Investment Policy Statement

Investment Policy Statement

So, what are your investment objectives? If you say, “to make a lot of money”, that won’t be an appropriate goal. It is too open-ended to provide realistic guidance for specific investments and time horizons. A goal that is specific and quantifiable can help periodically evaluate how close or far from it. However, a general goal such as capital preservation, capital appreciation, current income or total return can also help you or your financial advisor to better plan your investments. Let me clarify these for you.

Writing a good investment policy statement is an important tool in the portfolio management process. It helps provide a certain amount of discipline to the investing process and prevents you from making emotional decisions. It helps you set realistic goals.

Investment Objectives

Capital preservation should help maintain the purchasing power of your investments without giving you a big upside. The investment return has to at least equal the rate of inflation. This is the preferred strategy for risk averse investors or investors who need funds in the short run. For example, You don’t want to lose your money when you plan to make a down payment on a house or pay for tuition next year.

Capital appreciation is an appropriate goal for investors with a need to grow investments for future needs such as growing your retirement income. This strategy is for investors who are willing and able to take a higher amount of risk to achieve their objective mostly through an increase in the value of their wealth. So for someone early in her career, this strategy is perfect because you have a current stream of income, and you have a lot of time to recover any losses. The appetite for risk is higher.

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Current income is a good strategy for retirees, who don’t currently have a steady source of income through employment. This strategy will focus on investments that provide a steady stream of income such as interest or dividend income.

The total return strategy seeks to augment returns from the capital appreciation strategy by reinvesting current income. It is similar to the capital appreciation strategy and carries similar risk.

For someone who has entered the workforce fresh out of college, capital appreciation would be an appropriate goal, given that she doesn’t have immediate liquidity needs. Whereas, for someone close to retirement age, a combination of capital preservation and current income would be preferred. Investors between those extremes would need to achieve a good combination of these four goals depending on their constraints.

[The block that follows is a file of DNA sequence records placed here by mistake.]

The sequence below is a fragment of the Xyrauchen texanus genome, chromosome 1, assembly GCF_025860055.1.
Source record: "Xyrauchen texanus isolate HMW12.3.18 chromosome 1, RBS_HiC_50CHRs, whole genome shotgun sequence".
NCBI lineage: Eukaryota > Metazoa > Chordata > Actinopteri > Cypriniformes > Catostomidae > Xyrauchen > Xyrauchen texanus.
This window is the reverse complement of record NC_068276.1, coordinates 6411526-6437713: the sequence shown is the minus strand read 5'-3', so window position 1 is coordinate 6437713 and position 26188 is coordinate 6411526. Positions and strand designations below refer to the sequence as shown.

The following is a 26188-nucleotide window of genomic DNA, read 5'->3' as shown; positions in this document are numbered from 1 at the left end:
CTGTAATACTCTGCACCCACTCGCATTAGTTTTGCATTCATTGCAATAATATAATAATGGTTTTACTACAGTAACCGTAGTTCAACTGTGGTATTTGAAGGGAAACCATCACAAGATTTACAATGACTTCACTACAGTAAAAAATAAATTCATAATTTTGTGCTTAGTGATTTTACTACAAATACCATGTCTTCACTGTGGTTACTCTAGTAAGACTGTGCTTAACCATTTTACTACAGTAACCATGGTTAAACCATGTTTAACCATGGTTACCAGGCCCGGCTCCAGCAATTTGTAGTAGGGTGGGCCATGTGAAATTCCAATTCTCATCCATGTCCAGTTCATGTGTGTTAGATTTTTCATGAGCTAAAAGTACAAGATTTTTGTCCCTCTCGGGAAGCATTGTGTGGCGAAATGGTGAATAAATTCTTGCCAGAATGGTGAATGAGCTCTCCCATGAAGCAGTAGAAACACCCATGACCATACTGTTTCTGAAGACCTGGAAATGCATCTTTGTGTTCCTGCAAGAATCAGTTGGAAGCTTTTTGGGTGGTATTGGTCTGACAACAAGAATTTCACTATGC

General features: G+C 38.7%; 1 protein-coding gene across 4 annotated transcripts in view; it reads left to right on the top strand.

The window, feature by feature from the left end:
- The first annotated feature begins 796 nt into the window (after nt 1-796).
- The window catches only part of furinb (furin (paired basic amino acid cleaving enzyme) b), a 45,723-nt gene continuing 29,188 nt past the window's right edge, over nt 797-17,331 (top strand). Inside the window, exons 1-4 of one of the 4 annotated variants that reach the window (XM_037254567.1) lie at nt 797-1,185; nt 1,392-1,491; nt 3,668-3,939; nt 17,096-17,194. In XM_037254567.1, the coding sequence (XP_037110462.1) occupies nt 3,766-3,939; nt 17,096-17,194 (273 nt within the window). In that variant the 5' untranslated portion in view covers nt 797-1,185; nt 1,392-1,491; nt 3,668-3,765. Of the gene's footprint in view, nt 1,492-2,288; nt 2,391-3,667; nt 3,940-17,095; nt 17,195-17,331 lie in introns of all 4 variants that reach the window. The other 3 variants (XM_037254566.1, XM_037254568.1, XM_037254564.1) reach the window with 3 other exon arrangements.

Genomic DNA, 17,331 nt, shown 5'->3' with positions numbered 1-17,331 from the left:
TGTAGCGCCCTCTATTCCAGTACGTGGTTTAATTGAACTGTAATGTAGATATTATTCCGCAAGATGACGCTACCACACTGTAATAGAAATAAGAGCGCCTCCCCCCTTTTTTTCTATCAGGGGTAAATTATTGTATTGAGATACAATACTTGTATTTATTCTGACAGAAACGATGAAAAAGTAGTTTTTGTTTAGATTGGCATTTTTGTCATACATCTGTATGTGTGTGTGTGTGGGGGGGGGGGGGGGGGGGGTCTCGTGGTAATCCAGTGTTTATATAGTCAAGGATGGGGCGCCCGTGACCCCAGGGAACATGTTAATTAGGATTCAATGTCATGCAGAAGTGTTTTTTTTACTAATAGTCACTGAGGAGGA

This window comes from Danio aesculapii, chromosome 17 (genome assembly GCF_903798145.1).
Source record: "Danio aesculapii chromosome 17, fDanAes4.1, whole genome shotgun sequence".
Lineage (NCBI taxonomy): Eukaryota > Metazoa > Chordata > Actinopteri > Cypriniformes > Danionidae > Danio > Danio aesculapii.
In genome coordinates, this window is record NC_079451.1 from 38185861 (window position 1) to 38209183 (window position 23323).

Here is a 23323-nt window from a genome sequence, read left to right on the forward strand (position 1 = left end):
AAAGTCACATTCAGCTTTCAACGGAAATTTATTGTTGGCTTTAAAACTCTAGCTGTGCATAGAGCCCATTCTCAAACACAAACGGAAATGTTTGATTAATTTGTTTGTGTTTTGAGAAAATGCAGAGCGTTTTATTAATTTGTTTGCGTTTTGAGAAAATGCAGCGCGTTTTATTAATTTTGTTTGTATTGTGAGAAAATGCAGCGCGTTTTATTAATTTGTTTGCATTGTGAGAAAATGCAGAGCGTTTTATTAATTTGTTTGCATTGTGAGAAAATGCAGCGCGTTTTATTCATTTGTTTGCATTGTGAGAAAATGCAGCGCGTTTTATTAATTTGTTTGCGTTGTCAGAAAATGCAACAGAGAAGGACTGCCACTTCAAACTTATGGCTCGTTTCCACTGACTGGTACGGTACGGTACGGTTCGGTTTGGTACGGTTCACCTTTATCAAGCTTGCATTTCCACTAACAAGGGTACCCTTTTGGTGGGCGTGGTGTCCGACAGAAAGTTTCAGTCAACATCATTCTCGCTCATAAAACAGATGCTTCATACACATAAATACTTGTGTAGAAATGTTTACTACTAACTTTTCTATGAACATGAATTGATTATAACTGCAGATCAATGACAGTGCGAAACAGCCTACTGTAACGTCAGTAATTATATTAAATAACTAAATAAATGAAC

Investment Constraints

Liquidity needs – Investors may need liquidity for various reasons – put a down payment on a house, make repairs on a property, pay bills, tuition, etc. An asset is considered liquid if it can be quickly converted into cash at fair market value. Treasury bills, stocks of large companies that trade on exchanges, etc are examples of highly liquid investments. Real estate is less liquid. A person with a steady current income may have less need for liquidity in the short-term versus a retiree, with no pension plan.

Time horizon

With a longer time horizon, your ability to take risk is higher since you have more time to recover from any losses. As your time horizon shortens, so does your ability to take on risk. The time horizon helps determine the kinds of investments that may be suitable for your portfolio. With a longer time horizon, you may be able to invest a greater portion in riskier assets such as international stocks.

Tax concerns

Taxes certainly complicate your investment planning, especially if you own international investments in your portfolio. Your income is taxed differently from your capital gains. Say you bought at investment at $100 and sold it for $125, your realized capital gain would be $25 and you would owe the government a capital gains tax on that realized gain. If you held on to that investment, you could defer the unrealized gain indefinitely. In the United States, capital gains are taxed at a lower rate than ordinary income. Dividend income, however, is taxed at the ordinary income tax rate. Depending on your tax bracket, you may want to reconsider how you allocate your portfolio between stocks that don’t pay dividends and stocks that do. There are some investments that are tax-exempt a, such as  treasury bills and bonds and municipal bonds.

There are other ways to reduce your tax liabilities, such as investing in a retirement account. Contributions to an IRA will defer your liabilities until after retirement.

Unique needs and preferences

An investor may have personal, social, or environmental reasons to avoid or prefer certain types of investment. For example, some avoid holding stocks in the tobacco or gun industry.

A well articulated plan with all the above factors will be your first step toward financial success.

Happy Investing!



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